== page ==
Nexus and Trusts

By William A. Raabe (Co-Editor, South-Western Federal Taxation Series).
Tax law cases before the U.S. Supreme Court are very rare. They only occur one to two times per year. However, the cases that the court does hear are often important sources of judicial tax laws. Wayfair (2018), regarding the sales/use tax nexus online transactions. Kaestner Family Trust (2019), is a narrow but interesting decision that deals with the nexus rules for trust and similar fiduciary entities.
Students should be familiarized with the structure of a trust as illustrated in Exhibit 20.2 and simplified below.
The Kaestner case dealt with the question of North Carolina’s ability to tax the annual taxable income from complex trusts. Each state has its own nexus rules. The Supreme Court ruling makes new laws with respect to this state and other states with similar nexus definitions.
Kaestner’s trust was an irrevocable, complex trust that was created in 1992 by a New York State grantor. The trust instrument contained language that stated that the entity would be administered under New York law and that the trust’s books and records would be kept in that state. However, the trustee was located in Connecticut. The trust held only financial assets. The trust did not hold any real estate or other tangible assets in North Carolina.
North Carolina was the only income beneficiary of the trust. The “family trust” was established “for the benefit” of the grantor’s children. This beneficiary was a child or grandchild of the grantor.
The trust language stated that beneficiaries could receive income only once a year or more often. The trustee had the sole discretion to determine the timing and amount of distributions and beneficiaries could not compel them. This is a common language for family arrangements, especially if the income beneficiaries are young or inexperienced.
No income distributions were made to North Carolina parties during the tax years that were involved in the decision. The trust did earn taxable income. According to Subchapter J rules, the entity was taxable on its undistributed income as its tax person; see text Exhibit 20,. Although the trustee filed an income tax return for North Carolina regarding the “beneficiary’s portion” of the entity taxable income, as required by state law, the return was filed “under protest” in anticipation of a judicial and administrative challenge.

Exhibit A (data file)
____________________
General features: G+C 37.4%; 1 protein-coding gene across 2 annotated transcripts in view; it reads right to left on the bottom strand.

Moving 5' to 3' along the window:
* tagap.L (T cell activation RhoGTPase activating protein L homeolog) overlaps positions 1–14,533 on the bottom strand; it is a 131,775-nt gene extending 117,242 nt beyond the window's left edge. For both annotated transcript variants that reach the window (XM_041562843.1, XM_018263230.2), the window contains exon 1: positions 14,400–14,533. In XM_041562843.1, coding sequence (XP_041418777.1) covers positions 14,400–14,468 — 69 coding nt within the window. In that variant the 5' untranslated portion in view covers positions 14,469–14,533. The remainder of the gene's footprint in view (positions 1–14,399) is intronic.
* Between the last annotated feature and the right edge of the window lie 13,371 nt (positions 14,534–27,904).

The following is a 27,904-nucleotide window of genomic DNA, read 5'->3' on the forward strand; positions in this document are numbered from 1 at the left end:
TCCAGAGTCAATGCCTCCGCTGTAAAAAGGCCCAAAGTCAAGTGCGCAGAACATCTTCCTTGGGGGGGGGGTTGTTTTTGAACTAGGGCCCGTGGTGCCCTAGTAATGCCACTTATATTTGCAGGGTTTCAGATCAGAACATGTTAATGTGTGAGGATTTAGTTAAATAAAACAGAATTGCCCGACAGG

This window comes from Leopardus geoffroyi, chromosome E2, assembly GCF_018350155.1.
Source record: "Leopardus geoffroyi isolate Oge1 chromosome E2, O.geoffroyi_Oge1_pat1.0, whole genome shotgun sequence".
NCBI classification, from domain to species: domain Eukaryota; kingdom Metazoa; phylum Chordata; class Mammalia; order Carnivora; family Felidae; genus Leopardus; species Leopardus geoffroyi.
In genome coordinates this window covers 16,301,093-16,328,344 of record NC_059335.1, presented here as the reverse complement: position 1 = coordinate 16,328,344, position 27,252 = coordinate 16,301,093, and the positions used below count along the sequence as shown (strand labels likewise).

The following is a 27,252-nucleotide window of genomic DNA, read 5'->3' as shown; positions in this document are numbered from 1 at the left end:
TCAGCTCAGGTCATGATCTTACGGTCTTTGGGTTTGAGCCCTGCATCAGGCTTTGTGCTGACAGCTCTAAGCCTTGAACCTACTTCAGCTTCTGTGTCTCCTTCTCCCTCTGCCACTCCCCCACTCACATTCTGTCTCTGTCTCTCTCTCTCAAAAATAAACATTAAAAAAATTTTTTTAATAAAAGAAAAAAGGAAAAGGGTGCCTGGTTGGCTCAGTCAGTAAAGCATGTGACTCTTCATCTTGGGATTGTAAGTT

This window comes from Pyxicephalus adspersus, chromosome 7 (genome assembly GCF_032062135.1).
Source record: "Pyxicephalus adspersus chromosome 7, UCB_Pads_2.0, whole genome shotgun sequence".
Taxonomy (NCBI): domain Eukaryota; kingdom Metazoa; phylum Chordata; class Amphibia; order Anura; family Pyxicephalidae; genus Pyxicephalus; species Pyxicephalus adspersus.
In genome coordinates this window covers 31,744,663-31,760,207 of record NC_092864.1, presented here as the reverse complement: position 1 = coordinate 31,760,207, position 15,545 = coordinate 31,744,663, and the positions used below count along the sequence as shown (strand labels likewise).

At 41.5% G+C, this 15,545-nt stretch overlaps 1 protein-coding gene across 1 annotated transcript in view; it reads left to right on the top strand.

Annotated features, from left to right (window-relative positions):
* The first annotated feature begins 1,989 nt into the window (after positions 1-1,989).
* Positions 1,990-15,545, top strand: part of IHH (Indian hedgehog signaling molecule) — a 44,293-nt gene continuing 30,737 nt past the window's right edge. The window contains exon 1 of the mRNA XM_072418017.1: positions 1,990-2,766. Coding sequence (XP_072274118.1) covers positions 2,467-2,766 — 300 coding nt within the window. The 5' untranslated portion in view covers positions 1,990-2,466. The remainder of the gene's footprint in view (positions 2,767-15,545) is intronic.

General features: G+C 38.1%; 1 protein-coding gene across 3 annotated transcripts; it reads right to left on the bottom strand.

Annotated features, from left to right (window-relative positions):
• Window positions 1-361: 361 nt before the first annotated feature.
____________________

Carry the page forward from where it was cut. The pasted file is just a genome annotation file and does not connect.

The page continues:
North Carolina used the multistate tax language to claim nexus with trust due to the presence an in-state beneficiary. The US Supreme Court disagreed and stated that the Due Process clause in the 14th Amendment did not establish sufficient contact between the state entity and the fiduciary entity. These key facts were cited by the Court in its unanimous decision.
The North Carolina beneficiary did not receive any distributions
It was not certain that the North Carolina beneficiary would ever be able to receive an income distribution.
Distributions were made at sole discretion of trustee. Beneficiaries could not initiate or force distributions
Each state has its own definition of nexus with respect to fiduciary arrangements such as trusts. North Carolina is the only state that asserts nexus on the sole basis of the beneficiary’s residence. However, nexus can be created in some states by the presence or the living grantor of the trustee, tangible assets (and sometimes intangible), and receipt of income or remainder distributions.
Multiple trustees can cause problems, which is common in family trusts. A bank, an investment advisor and a family member are located in different states. Where is the entity’s nexus? Is there a bank or institutional trustee that has nexus with the bank? Chase is “present” throughout all 50 states.
What happens if the income beneficiary is able to demand a distribution but not in a particular tax years? Is there a nexus created when the beneficiary and the state are in regular meetings? Is there a nexus if the trustee and beneficiaries meet regularly? What happens if the meeting takes place via Skype? How many meetings are necessary to create a nexus? The state laws do not address the location or creation of nexus for digital assets like cryptocurrency or domain names.
After Kaestner, fiduciaries in North Carolina and other states with similar rules regarding nexus are eligible for immediate income tax refunds. All wealth managers should be aware of state nexus rules that affect fiduciary entities as well as beneficiaries to avoid double taxation. An optimization of the state income tax obligations of the parties might require asset/income relocation, relocation/replacement of trustees, or entity mergers/terminations.
Tax Policy
Should the Uniform Be Used?